New England: Complaining about the weather since the beginning
November 2, 2016 10:49 AM   Subscribe

The first American folk song written in English is a list of New England's Annoyances as felt by early Puritan colonists. One historian argues that the song was written in 1643 by Edward Johnson, who also founded the MA town of Woburn and authored the first printed history of New England. Another cover to listen to.
posted by cubby (10 comments total) 9 users marked this as a favorite
We have pumpkins at morning and pumpkins at noon,
If it was not for pumpkins we should be undone!
If barley be wanting to make into malt,
We must be contented, and think it no fault;
For we make liquor to sweeten our lips,
Of pumpkins and parsnips and walnut-tree chips....
It's 375 years later, and pumpkin ale is STILL an annoyance.
posted by 1970s Antihero at 11:01 AM on November 2, 2016 [4 favorites]

Let me also say that there is a rich history of music (and probably of complaining about weather) in this region that predates white settlers by a long shot. I know very little about, say, Mashpee Wampanoag music traditions, and didn't want to try to represent them here without more knowledge.
posted by cubby at 11:02 AM on November 2, 2016 [1 favorite]

Pronounced Woo-ben for the outsiders.
posted by backseatpilot at 11:25 AM on November 2, 2016

Give it a few years, they'll give Christopher Marlowe a co-author credit.

(I'd love an FPP on pre-Columbian or even modern Native American folk music, if anybody out there is knowledgeable enough on the subject to pull such a thing together.)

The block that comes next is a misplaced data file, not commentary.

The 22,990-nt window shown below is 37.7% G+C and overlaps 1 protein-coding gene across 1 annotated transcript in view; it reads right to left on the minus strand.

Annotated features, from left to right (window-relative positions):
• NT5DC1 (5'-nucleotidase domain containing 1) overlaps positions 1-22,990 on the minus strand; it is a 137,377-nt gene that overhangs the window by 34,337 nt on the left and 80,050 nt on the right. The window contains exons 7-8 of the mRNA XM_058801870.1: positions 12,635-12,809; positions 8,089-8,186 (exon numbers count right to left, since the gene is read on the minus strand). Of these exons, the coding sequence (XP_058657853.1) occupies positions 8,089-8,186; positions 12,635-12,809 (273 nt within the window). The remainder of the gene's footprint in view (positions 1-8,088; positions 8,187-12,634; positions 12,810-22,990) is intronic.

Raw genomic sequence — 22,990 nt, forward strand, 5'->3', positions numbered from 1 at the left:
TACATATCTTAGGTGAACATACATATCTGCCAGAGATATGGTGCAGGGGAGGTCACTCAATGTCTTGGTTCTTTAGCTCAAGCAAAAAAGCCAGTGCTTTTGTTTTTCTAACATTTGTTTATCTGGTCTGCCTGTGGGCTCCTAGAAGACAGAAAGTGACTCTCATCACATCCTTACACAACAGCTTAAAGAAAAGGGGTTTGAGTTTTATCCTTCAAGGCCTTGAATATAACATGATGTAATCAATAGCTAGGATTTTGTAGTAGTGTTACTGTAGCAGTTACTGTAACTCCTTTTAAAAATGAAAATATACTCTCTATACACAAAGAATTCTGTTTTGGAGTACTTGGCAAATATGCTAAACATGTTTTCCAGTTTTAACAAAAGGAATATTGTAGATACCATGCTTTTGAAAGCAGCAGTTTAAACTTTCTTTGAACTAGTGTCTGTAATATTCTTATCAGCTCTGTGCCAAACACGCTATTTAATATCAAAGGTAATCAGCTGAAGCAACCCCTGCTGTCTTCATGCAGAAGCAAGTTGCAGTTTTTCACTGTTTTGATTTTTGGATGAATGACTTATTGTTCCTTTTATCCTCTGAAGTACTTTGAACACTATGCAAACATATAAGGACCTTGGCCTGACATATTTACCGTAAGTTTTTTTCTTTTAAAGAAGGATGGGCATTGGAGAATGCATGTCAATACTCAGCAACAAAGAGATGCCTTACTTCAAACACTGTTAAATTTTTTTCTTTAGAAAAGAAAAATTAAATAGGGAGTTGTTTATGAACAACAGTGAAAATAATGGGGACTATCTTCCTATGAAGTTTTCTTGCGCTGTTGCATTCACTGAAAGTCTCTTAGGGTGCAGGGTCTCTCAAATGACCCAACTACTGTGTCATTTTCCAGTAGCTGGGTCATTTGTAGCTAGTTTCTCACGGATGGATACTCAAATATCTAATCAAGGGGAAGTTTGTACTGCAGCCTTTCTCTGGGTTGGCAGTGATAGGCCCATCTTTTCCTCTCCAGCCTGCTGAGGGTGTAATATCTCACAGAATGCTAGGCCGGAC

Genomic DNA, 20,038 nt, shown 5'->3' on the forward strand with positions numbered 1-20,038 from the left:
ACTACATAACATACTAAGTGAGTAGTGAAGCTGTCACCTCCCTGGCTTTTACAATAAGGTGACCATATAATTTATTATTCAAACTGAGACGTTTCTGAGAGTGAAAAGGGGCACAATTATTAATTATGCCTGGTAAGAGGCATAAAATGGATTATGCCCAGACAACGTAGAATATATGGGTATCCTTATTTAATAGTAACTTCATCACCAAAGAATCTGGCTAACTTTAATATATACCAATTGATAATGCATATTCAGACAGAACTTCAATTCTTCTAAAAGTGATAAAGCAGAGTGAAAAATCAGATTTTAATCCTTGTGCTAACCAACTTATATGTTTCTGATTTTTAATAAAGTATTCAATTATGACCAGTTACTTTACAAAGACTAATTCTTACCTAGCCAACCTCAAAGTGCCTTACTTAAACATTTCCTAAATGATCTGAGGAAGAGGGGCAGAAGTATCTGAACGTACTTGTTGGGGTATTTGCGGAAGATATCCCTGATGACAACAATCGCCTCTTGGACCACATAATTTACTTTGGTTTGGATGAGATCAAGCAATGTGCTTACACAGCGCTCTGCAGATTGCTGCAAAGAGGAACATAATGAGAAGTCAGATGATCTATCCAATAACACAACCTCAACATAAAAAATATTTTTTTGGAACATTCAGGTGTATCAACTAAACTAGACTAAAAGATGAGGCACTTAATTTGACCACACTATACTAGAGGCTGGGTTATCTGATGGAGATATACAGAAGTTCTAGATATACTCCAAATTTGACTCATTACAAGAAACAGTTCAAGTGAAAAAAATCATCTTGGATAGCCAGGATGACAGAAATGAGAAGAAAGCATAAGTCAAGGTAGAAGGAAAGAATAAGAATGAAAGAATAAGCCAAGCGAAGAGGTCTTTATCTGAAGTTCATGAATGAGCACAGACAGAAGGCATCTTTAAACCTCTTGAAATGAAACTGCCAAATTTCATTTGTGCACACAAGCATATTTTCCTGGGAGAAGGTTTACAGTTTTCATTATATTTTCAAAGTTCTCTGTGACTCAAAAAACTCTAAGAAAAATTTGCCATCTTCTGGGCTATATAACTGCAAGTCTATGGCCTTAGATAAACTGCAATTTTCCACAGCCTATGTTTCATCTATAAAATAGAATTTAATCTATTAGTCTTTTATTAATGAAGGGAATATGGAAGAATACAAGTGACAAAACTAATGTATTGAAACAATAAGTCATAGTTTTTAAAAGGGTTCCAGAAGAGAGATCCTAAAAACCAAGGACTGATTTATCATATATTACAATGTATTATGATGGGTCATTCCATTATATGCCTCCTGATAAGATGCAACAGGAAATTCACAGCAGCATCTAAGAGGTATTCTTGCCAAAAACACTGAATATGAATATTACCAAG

posted by tobascodagama at 11:26 AM on November 2, 2016 [3 favorites]

@backseatpilot - it depends on the age of said woo-bun-eer. In my (admittedly only 2 towns over experience) it always appeared that the older the resident the closer to "Woo-bun" it became. I went to the RMV office there (close to work) and to this Southern boy, regional accent variations stood out like sore thumbs...
posted by cyclotronboy at 11:41 AM on November 2, 2016 [1 favorite]

It rings odd to me these are sung in modern American English. Is there a version that would sound more like the pronunciation and language of the time?
posted by Nelson at 11:44 AM on November 2, 2016

Woobn is just down Rte. 3 from B'ricka and Chelmsfihd.
posted by adamg at 3:32 PM on November 2, 2016

And yet I still can't convince the wife to abandon this ridiculous climate...

Though Woburn is basically the perfect town to have been founded by somebody full of complaints, as it chiefly seems designed to inflict more complaints on those with the misfortune to pass through (or worse, decide to live there, as somebody who shall remain nameless but looks exactly like me once did).
posted by Dr.Enormous at 4:40 PM on November 2, 2016

I remember this guy from some nerding I did on my family tree. It definitely stuck out to me that someone would travel to another continent seeking a new life and found... Woburn.

(I'm obviously not a Mass native since I still pronounce the R. I definitely say "woo" and not "woe," so I'm halfway there. I'M SORRY BUT IT'S HAHD TO GIVE UP ON THE LETTAH AH.)
posted by sonika at 5:29 PM on November 2, 2016

I've lived here for about 12 years and the weather's not bad. It can definitely keep you on your toes though. Nothing quite like a Nor'easter...
posted by jwest at 6:43 PM on November 2, 2016

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